"The knuckleball is a great pitch," says Joe. "I don't care if you're 65, if you've got a good knuckler, you can still pitch in the major leagues because it's so tough to hit. I thought Phil got a raw deal in Atlanta, but that's past already. His pitching is doing all the talking that's necessary."
One measure of Phil Niekro's longevity is that he's now second on the list of games won after age 40 (78), tied with Cy Young and just 11 behind Jack Quinn, who pitched for nine major league teams during a 23-year career. Wilhelm pitched until he was almost 49, so it's possible that Niekro can reach 300 victories—he's 25 short. The only real worry relates to the fact that his reactions have slowed. Knuckleballs may go in soft, but they can come back hard.
Perhaps the Braves had come to expect too much of Niekro. Certainly he wasn't the type of pitcher favored by Gibson, who tends to like those who throw as hard as he did. But knuckleballers serve as a counterbalance to the other pitchers on a staff. And given the state of the Atlanta pitching rotation, one wonders why the Braves would discard him so precipitously.
Some people suggested that Torre saw Niekro as a threat to his own managerial status. After Dave Bristol was fired in 1977, a reporter asked Niekro who he thought would make a good manager, and Niekro said, "Me." He discussed the job with Turner again when Bobby Cox was canned after the '81 season. "When I was growing up, Lou Boudreau was the player-manager at Cleveland," says Niekro. "I felt I could do both." Which brings to mind the scenario of a manager pulling himself from a game.
But Torre wasn't that insecure. Closer to the point, he and Niekro did have differences over when to pull him. Says Torre, "Knucksie was the type of guy who never wanted to come out, and I think the media made more of it than it should have because in all the years when the team wasn't good, they just left him out there. I really think the media in Atlanta was motivated by their personal feeling for Phil, which I understand, but we never really had any problem."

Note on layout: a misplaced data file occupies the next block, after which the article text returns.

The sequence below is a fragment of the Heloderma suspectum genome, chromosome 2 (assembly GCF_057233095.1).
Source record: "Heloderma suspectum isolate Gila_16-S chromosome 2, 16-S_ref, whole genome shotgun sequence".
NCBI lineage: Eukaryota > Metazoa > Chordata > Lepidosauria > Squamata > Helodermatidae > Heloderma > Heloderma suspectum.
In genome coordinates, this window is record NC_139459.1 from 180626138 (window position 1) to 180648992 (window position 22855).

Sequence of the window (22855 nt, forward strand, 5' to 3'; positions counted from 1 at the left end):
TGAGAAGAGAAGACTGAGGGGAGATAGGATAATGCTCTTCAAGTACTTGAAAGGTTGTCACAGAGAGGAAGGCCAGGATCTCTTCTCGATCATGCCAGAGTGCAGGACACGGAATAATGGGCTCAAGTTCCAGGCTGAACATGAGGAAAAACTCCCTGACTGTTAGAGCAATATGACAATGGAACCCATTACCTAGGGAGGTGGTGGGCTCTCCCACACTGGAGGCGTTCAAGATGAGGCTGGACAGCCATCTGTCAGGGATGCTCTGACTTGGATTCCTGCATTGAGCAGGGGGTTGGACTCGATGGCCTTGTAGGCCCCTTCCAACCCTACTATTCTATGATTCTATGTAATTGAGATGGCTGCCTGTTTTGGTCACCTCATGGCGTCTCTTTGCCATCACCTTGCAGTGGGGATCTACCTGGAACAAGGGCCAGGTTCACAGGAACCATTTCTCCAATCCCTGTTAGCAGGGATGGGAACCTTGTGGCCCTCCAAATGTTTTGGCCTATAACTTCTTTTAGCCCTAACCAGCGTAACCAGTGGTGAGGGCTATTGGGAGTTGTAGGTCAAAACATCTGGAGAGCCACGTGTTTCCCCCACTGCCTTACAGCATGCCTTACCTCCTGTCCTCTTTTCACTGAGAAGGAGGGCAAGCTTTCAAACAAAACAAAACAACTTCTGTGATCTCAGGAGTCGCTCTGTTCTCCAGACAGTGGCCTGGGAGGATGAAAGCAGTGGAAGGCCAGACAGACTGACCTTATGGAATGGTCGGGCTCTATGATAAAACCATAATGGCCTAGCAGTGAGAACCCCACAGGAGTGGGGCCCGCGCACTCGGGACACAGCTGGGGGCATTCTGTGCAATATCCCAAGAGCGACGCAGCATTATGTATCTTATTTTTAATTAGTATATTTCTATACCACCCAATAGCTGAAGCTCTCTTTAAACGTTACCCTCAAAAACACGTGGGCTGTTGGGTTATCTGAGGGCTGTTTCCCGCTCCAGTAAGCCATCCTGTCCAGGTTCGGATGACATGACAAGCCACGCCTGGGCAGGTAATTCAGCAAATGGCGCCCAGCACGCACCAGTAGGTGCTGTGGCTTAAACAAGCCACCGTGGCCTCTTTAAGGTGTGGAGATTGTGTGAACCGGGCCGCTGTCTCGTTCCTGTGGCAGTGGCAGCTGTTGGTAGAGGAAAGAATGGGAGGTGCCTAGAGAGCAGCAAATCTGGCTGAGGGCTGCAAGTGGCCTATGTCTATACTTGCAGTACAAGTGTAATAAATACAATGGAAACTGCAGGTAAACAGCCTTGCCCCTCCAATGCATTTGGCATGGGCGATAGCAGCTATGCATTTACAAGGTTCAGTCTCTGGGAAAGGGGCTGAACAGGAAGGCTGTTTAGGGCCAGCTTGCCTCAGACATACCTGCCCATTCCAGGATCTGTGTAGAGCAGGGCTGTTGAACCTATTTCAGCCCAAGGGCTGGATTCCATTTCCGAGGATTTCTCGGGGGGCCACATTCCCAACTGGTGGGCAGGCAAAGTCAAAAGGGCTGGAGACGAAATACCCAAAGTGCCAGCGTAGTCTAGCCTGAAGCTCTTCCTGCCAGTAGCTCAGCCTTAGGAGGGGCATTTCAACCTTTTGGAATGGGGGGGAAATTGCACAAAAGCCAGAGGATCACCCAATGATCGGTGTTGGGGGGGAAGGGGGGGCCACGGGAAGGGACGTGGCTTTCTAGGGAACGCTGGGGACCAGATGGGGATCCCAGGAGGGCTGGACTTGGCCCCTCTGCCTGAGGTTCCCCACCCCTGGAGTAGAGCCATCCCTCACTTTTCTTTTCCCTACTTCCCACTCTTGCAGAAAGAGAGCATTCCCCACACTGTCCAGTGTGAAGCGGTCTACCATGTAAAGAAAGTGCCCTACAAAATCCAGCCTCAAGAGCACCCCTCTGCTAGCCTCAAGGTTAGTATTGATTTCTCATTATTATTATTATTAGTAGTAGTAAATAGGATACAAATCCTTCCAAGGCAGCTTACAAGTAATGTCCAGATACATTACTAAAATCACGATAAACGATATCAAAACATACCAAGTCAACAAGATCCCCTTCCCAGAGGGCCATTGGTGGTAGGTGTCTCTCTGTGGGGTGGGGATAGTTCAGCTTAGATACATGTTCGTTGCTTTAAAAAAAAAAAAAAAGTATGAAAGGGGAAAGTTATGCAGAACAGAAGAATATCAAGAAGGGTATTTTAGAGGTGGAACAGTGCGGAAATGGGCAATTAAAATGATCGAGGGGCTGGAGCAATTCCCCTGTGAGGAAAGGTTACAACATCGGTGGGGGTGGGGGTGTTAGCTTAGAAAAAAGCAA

About the decision to discard Niekro, Torre says, "When we had an organization meeting at the end of the year, everybody agreed that we didn't feel he could get his knuckleball over on a regular basis. To think the decision was made for any other reason is asinine. I'd rather be saddled with a wrong decision than keep a guy I like who can't help us. Plus, the fact is, I don't dislike Phil. I like and respect him."
Even so, the "retiring" of Niekro was badly handled. "There's something wrong with the game when they take all the feelings out of it," says Braves utility man Jerry Royster. "Getting rid of Phil was like the Red Sox trading Yaz."
He played on the Braves for nearly 20 years.
King George made the deal with Atlanta's Teddy Bear.
There is no doubt that the South has really lost.
Thank you, Atlanta, for sending him to us.
On a Wednesday night not long ago in Yankee Stadium, Niekro started against the Cleveland Indians and eventually won 11-4, giving up one earned run in seven innings. Nancy, who was visiting for the week, was in the stands behind home plate, sitting with Jimmy Sturr and his date.
"It's funny," said Nancy, "but I watched hundreds of players get traded and released by the Braves...get 'em Phil!...and I always felt badly. But I never had any real empathy for what they and their families went through...I don't like all the room behind home plate for wild pitches...Now I know how they felt, and I feel a little guilty for not having experienced it before...damn, well, at least the run is unearned...The toughest part was not knowing where, if anywhere, he was going to pitch. Actually, Phil talked about retiring even before the Braves told him to. When you're told to quit, though, it's a great incentive...I don't think their heads are in the game with that much of a lead."